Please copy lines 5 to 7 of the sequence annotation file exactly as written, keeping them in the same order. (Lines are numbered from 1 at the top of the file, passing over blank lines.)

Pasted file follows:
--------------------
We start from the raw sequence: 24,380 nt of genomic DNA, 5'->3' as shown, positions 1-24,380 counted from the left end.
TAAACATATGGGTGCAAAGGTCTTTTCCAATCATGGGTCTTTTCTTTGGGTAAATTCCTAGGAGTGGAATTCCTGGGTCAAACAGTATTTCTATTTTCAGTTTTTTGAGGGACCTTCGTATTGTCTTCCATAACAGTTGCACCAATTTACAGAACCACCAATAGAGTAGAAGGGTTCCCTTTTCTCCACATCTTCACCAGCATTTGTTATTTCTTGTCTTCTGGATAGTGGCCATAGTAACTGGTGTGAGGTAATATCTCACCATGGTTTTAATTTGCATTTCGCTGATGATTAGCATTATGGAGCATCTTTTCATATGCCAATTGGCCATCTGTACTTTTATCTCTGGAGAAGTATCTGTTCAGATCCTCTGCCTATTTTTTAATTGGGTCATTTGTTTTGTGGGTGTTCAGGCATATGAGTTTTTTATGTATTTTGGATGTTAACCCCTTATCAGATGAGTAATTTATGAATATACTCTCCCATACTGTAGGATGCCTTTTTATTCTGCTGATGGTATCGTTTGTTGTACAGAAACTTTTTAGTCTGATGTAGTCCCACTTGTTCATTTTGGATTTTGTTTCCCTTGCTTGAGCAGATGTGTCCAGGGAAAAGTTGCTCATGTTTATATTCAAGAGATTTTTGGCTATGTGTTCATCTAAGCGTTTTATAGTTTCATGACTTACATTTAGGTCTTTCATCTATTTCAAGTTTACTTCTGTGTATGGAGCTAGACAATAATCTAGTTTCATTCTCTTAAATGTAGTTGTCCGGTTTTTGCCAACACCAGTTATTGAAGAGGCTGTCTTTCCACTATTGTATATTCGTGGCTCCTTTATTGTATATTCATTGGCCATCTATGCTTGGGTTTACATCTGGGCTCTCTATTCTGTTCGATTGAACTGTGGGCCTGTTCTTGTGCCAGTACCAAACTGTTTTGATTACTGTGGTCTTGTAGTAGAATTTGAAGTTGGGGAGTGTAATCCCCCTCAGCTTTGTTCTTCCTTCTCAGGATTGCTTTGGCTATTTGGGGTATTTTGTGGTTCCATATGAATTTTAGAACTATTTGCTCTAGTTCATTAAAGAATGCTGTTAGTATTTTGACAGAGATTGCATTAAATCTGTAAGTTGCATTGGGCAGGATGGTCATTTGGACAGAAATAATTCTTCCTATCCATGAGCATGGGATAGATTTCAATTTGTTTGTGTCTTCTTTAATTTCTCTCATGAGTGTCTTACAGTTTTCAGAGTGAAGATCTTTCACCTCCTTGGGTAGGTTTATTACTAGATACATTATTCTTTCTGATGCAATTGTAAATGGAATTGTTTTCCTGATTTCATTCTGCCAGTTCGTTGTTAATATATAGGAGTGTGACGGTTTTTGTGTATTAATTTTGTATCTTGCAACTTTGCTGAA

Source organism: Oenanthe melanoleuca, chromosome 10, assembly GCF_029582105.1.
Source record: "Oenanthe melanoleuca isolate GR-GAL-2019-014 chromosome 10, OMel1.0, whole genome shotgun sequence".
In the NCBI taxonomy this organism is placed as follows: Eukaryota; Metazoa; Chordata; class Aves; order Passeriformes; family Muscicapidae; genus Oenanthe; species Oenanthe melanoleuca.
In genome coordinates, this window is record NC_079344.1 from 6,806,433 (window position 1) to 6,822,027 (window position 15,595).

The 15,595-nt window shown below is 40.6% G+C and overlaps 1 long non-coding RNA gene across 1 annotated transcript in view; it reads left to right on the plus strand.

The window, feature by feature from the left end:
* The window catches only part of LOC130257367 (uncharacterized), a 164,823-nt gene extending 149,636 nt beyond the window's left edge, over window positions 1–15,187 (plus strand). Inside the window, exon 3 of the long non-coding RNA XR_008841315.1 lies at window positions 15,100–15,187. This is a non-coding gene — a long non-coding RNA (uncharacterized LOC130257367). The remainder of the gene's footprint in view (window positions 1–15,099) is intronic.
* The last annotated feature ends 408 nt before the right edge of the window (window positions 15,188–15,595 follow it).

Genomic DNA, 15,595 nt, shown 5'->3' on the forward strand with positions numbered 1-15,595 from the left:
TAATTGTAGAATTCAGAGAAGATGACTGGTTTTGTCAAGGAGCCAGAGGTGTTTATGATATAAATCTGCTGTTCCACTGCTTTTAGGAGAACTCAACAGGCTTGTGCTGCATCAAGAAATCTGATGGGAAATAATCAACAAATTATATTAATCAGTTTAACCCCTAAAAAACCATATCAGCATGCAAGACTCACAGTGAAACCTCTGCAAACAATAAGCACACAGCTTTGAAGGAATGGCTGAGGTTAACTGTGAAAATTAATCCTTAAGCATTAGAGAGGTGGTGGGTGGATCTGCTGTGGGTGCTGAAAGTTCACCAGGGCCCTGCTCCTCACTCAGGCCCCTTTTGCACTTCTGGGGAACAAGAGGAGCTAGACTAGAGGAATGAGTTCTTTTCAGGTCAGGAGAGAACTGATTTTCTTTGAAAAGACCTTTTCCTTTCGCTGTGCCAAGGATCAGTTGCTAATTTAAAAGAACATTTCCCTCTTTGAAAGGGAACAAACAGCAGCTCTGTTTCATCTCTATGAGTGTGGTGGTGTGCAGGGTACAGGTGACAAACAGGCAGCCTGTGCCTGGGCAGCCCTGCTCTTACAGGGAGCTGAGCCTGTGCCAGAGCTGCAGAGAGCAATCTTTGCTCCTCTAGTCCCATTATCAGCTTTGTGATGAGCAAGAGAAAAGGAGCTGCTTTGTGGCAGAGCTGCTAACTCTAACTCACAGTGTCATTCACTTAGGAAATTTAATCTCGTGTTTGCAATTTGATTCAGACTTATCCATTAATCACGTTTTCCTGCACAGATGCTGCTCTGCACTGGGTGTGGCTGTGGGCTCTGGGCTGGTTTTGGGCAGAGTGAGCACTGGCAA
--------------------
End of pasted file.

In the NCBI taxonomy this organism is placed as follows: Eukaryota; Metazoa; Chordata; class Aves; order Passeriformes; family Muscicapidae; genus Oenanthe; species Oenanthe melanoleuca.
In genome coordinates, this window is record NC_079344.1 from 6,806,433 (window position 1) to 6,822,027 (window position 15,595).

The 15,595-nt window shown below is 40.6% G+C and overlaps 1 long non-coding RNA gene across 1 annotated transcript in view; it reads left to right on the plus strand.